Khayelitsha NGO Equal Education announced on Wednesday it would take basic education minister Angie Motshekga, finance minister Pravin Gordhan and the nine provincial MECs to court for their collective failures on school infrastructure. EE claims it’ll be the most far-reaching case about basic education in post-apartheid South Africa. By OSIAME MOLEFE.
In its 582-page founding affidavit, Equal Education, a movement made up of pupils, teachers and parents, says Motshekga has failed to exercise the powers section 5A of the SA Schools Act gives her to prescribe minima for school infrastructure. Without these minimum norms and standards, the education system, and the children it produces, will continue to be defined by historical inequality, Yoliswa Dwane, head of policy at EE said.
Schools are not required to have functioning libraries, effective sanitation facilities, well-stocked laboratories or even safe classrooms, Dwane said. She added Motshekga herself had recognised that infrastructure, particularly in rural areas, was grossly underdeveloped or dilapidated.
Almost 3,600 schools do not have electricity and 92% do not have a functioning library. In KwaZulu-Natal alone, at least 600 schools have no toilet facilities and Eastern Cape still has 395 mud schools, according to Dwane.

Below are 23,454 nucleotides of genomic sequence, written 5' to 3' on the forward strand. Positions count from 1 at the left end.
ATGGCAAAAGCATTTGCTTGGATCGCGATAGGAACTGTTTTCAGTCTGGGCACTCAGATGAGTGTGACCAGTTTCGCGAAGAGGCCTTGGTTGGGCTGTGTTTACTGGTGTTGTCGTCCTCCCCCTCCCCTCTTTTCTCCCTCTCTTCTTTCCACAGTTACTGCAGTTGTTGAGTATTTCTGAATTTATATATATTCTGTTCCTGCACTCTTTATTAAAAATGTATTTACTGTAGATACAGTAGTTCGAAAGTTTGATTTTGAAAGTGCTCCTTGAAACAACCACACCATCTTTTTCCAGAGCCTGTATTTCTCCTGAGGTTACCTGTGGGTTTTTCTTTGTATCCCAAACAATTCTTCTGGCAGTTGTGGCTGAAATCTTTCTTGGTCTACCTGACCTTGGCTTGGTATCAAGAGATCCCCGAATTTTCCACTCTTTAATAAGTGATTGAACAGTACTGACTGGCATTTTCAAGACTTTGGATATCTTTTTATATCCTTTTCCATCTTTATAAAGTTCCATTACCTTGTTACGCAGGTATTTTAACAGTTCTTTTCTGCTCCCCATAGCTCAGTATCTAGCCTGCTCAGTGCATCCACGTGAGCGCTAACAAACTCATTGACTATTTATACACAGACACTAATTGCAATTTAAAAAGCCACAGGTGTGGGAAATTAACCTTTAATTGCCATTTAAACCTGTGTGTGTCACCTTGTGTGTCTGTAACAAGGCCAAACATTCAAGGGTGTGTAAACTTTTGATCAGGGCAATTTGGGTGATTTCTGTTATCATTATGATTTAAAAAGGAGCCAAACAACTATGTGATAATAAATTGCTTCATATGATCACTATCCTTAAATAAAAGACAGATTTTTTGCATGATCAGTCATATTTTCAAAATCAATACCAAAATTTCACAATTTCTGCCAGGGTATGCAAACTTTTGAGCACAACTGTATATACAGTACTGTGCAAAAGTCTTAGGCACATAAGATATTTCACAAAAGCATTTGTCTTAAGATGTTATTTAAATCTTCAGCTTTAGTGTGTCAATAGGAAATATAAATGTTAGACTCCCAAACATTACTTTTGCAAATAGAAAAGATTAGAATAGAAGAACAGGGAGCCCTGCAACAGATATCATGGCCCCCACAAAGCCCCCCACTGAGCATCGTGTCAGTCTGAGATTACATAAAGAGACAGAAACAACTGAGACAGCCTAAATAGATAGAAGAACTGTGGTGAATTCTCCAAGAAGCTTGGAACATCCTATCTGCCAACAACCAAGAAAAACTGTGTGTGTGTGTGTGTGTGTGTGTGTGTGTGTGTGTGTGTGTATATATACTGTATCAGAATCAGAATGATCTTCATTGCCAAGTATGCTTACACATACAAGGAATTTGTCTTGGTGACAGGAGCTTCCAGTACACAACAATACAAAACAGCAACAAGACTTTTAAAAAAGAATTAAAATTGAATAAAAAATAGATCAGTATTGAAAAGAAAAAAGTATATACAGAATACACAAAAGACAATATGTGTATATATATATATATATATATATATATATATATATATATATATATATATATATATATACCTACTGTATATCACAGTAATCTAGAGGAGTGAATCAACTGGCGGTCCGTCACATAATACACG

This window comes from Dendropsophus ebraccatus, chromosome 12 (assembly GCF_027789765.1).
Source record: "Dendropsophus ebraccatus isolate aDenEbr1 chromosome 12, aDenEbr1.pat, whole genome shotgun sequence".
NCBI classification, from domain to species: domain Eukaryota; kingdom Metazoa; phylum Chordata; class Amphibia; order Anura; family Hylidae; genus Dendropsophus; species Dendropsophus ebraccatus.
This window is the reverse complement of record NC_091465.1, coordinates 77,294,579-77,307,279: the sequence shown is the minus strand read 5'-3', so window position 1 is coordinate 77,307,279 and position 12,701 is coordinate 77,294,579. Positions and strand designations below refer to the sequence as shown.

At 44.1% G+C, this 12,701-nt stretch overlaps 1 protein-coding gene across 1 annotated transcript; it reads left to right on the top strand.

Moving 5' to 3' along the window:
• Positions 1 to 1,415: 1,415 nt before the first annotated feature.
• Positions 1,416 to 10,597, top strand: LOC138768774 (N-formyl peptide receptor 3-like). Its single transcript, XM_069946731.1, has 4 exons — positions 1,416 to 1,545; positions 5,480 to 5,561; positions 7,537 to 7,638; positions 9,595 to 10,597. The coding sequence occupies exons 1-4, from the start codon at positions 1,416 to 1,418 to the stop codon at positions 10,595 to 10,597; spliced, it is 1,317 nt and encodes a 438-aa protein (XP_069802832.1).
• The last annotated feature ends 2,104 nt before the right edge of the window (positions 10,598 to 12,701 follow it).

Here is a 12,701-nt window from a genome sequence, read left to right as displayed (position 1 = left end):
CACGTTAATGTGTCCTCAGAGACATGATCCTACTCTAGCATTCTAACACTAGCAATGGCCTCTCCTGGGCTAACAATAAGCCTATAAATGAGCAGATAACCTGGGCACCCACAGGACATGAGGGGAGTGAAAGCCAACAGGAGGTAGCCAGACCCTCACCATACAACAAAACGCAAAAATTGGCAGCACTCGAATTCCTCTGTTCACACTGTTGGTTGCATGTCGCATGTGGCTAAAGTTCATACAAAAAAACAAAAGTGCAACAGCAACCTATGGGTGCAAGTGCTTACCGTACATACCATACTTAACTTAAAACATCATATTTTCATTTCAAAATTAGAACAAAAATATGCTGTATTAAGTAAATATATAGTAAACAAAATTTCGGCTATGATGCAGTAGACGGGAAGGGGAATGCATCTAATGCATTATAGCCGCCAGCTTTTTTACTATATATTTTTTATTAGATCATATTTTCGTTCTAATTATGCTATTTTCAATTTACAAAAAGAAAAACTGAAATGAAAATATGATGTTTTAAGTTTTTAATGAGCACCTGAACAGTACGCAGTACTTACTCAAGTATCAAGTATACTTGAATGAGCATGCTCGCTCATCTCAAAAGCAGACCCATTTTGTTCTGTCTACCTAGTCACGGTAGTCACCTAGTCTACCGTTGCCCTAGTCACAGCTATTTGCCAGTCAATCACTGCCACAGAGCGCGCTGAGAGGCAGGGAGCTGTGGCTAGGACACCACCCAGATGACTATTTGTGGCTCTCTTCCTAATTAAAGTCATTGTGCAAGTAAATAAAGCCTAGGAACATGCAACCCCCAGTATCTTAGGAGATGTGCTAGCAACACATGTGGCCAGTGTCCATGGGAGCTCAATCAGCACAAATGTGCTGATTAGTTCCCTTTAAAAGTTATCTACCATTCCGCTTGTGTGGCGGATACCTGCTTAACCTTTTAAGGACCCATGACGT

In a report released on Wednesday, the SA Institute of Race Relations said only 15% of schools had laboratories in 2011. That percentage fell to 5% when looking only at stocked laboratories and both have been falling dramatically since 2006, according researcher Jonathan Snyman.
“It is important to ensure science teachers are sufficiently trained and competent in their subjects, but it is equally important they have the means to teach. This requires access to (properly) stocked laboratories,” Snyman said.
The Schools Act, amended in September last year after President Zuma signed the Basic Education Amendment Act into law, effectively enjoins the nine provincial education MECs and the finance minister in Motshekga’s responsibility by requiring that she consult with them beforehand. The act is neither prescriptive about what the minimum standards should be nor does it compel Motshekga to prescribe standards. EE’s lawyer, Cameron McConnachie from the Legal Resources Centre, says prescribing minimum standards would help Motshekga and government do their jobs more effectively.
The organisation’s court papers include an urgent application to compel government to provide emergency infrastructure relief for two schools in Eastern Cape, Mwezeni Senior Primary and Mkanzini Junior Secondary. These schools hold classes in mud classrooms or shacks.
Dwane said her organisation had been campaigning for two years and had not come lightly to the decision to follow the legal route. She said the organisation was guided by the principle that the right to basic education cannot be seen as separate from the conditions under which pupils are taught. DM
Photo: South African education needs minimum norms and standards for children to be benefitted fully. REUTERS.
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